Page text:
A little history of our snag, situated near the garages: It has been with Coho since the beginning. It was topped off with a nice flat area that has been used by larger birds like turkey vultures and osprey to eat and mate for years, but until last summer, as the tree was nearing the end of its life after death period, no one had ever built a nest on that flat top. Last year (2022) a kestrel family nested in a cavity halfway down the snag. We delighted in watching the chicks make like monkeys up and down the branches, often waiting to be fed on the flat top. After the kestrels fledged, an osprey family, two adults and two young fledglings (we think), built the first nest on top of the snag before migrating. It was judged, from the ground, to be a rather half-baked nest.
In the spring of 2023, the kestrels returned to their cavity. On March 23, I witnessed them mating on top of the osprey nest. Approximately two weeks later, the osprey arrived and began tidying up their nest. I witnessed them mating on the nest, after they had fixed it up a bit. (Wish I had noted the date!) Valerie (and possibly others) saw two Canada Geese kicking the osprey nest down. Betty posted about this incident on the Midvalley naturalist list on April 20th. (I had noticed a couple of very noisy geese flying from Crystal Lake low over Coho daily for about a week or so prior to the attack on the nest. The geese disappeared after the incident.) The osprey subsequently rebuilt the nest and have occupied it since, much to the annoyance of the kestrels. On many occasions the kestrel parents have been seen swooping at the osprey nest, kee-kee-keeing. And while we have observed kestrels returning to their nest with food for babies, this year the chicks are staying put in their cavity, instead of hopping from limb to limb all over the snag. Twice late last week, I noticed excited kestrel kee-kee-keeing in the trees bordering the cemetery on Crystal Lake Drive. Could they be defending fledges?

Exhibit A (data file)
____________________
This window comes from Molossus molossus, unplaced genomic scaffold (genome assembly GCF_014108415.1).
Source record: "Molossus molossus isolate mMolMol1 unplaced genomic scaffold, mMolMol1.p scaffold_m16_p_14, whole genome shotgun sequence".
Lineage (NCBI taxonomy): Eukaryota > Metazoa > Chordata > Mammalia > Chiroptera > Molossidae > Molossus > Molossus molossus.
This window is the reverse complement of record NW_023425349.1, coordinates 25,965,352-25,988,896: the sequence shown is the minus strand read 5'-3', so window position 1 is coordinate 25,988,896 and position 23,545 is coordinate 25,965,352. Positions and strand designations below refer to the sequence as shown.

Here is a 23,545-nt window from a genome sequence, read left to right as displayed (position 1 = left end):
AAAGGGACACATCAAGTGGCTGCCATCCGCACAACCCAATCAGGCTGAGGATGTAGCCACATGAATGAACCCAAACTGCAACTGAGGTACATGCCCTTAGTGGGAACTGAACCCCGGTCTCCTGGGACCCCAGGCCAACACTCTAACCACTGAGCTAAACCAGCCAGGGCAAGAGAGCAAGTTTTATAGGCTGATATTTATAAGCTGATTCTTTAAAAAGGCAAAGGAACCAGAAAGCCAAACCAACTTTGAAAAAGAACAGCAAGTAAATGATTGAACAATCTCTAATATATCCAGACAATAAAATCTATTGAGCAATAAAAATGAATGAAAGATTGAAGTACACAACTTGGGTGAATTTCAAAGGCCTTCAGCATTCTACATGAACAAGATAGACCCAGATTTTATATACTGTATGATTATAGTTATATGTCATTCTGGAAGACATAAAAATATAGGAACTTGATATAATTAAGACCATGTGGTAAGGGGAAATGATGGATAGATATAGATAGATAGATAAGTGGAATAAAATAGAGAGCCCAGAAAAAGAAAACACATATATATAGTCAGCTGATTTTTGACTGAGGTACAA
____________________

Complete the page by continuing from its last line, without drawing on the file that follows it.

On occasion, other adult osprey have been seen around the osprey nest. We wonder if they are the fledges from last year? We have observed ‘tending behavior,’ as opposed to sitting on eggs, for well over a month. Jeremy noted the tending behavior as early as June 10th. Lots of reports of baby heads seen and photos taken only to turn out to be two adults in the nest together–until today! Our first documented chick siting, and we are proud neighbors!